Feature Mondays - In the Workshop with Luc Boeye archive
Monday 1 September 2014
Belgian turner Luc Boeye shows us around his workshop and tells us more about his work
How, why and when did you start turning?
I started woodturning by visiting a woodfair in Antwerp, Belgium. An attentive woodturner gave me a flyer. That was the beginning of a long membership of the Flemish Guild of Woodturners. Probably now more than 20 years ago. I'm obsessed by wood.
What and who have been the greatest influences in your work?
To increase my knowledge of the English language, I read every magazine on woodturning. I suppose there will be an influence from that corner, but also from professional woodturners, such as Cindy Drozda and Jimmy Clewes. The one I admire the most is the club member who has great woodturning skills, who is willing to share every secret, who encourages other members and who participates in the survival of our Guild.
If you were to offer one sage piece of advice to someone what would it be?
I still have two eyes and want to keep it that way; always wear eye protection!
What music and which book are you currently into?
I lost my heart in the '80s in my workshop. The radio always plays songs from that period. I'm working as a head of a psychiatric section in a hospital in the north of Antwerp. I'm now reading 100% psychosis. Woodturning is an issue I work with, together with psychiatric patients.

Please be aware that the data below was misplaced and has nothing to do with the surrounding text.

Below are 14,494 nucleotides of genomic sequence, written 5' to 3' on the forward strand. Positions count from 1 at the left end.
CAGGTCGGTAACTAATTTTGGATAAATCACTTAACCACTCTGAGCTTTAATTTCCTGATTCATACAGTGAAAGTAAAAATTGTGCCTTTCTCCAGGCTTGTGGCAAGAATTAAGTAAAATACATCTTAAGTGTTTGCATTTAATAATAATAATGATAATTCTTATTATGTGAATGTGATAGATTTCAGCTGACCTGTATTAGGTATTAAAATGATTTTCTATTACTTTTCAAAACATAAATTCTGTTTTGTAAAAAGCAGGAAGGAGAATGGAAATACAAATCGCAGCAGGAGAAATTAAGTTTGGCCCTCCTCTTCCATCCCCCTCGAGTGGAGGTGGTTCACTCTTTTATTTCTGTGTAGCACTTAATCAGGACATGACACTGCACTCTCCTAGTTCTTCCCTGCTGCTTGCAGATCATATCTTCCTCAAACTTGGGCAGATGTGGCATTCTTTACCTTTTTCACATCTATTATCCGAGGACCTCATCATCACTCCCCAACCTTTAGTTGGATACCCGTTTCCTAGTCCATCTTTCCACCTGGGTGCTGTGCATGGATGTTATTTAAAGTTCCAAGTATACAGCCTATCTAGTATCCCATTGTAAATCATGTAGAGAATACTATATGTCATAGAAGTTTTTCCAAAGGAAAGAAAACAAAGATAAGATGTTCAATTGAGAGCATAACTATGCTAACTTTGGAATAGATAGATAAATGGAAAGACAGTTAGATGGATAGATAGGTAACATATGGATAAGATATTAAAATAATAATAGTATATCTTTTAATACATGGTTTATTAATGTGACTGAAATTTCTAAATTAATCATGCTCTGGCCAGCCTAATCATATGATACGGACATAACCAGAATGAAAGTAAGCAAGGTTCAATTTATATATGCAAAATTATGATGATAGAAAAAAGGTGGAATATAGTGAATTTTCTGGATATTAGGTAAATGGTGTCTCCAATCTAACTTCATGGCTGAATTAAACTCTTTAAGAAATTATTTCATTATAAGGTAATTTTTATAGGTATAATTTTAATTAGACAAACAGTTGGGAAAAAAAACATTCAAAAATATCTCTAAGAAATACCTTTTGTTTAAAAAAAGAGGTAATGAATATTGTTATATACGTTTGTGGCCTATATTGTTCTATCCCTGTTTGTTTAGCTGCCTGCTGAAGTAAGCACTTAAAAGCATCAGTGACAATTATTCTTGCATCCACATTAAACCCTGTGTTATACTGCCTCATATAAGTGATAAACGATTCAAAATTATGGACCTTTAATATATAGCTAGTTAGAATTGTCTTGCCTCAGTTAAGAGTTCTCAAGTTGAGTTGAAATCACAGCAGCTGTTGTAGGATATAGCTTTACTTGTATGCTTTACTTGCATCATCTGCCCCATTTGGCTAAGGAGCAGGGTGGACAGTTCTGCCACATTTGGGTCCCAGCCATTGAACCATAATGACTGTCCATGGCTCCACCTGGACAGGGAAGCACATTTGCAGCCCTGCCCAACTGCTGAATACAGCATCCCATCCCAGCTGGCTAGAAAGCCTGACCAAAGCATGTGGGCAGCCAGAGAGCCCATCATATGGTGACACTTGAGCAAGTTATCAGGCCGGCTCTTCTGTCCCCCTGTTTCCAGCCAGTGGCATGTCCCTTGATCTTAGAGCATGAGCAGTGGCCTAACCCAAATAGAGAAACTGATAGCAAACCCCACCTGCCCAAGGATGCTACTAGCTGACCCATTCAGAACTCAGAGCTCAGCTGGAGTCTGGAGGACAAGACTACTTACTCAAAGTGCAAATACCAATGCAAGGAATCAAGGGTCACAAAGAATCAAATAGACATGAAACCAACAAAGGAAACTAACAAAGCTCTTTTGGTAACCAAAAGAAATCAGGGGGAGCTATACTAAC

What is your silliest mistake?
Thinking people are not interested in the art of woodturning.
What has been your greatest challenge?
Participating in an art event as the only woodturner.
Name one thing on your turning 'to do' list.
I have to make bracelets for my daughters before they finish school this year.
Tell us about the piece you are currently working on.
I am participating in an art event. The subject is World War I. I created 12 typical English helmets: 'the Brodie' helmet. Separated by a plexi plate, there are 12 faces. The title will be 'lost souls'.
What is the one piece of equipment or tool you would not be without and why?
I had always had problems with light. As you can see in the photo of my home-made jig on the previous page, I turned a 150mm cylinder, cut it in two, drilled a hole in it and stuck one half on my tailstock and the other one on the headstock. Now, I'm able to put my lamp in four different places. Two in the half cylinders and two in the attachments supplied with the lamp, which allows me greater flexibility with my work.
If you could change one thing what would it be and why?
I should ask every woodturner to make an art piece and decorate it on the outside of their house. It would be nice to see how many woodturners there are. Street view should be one great art event.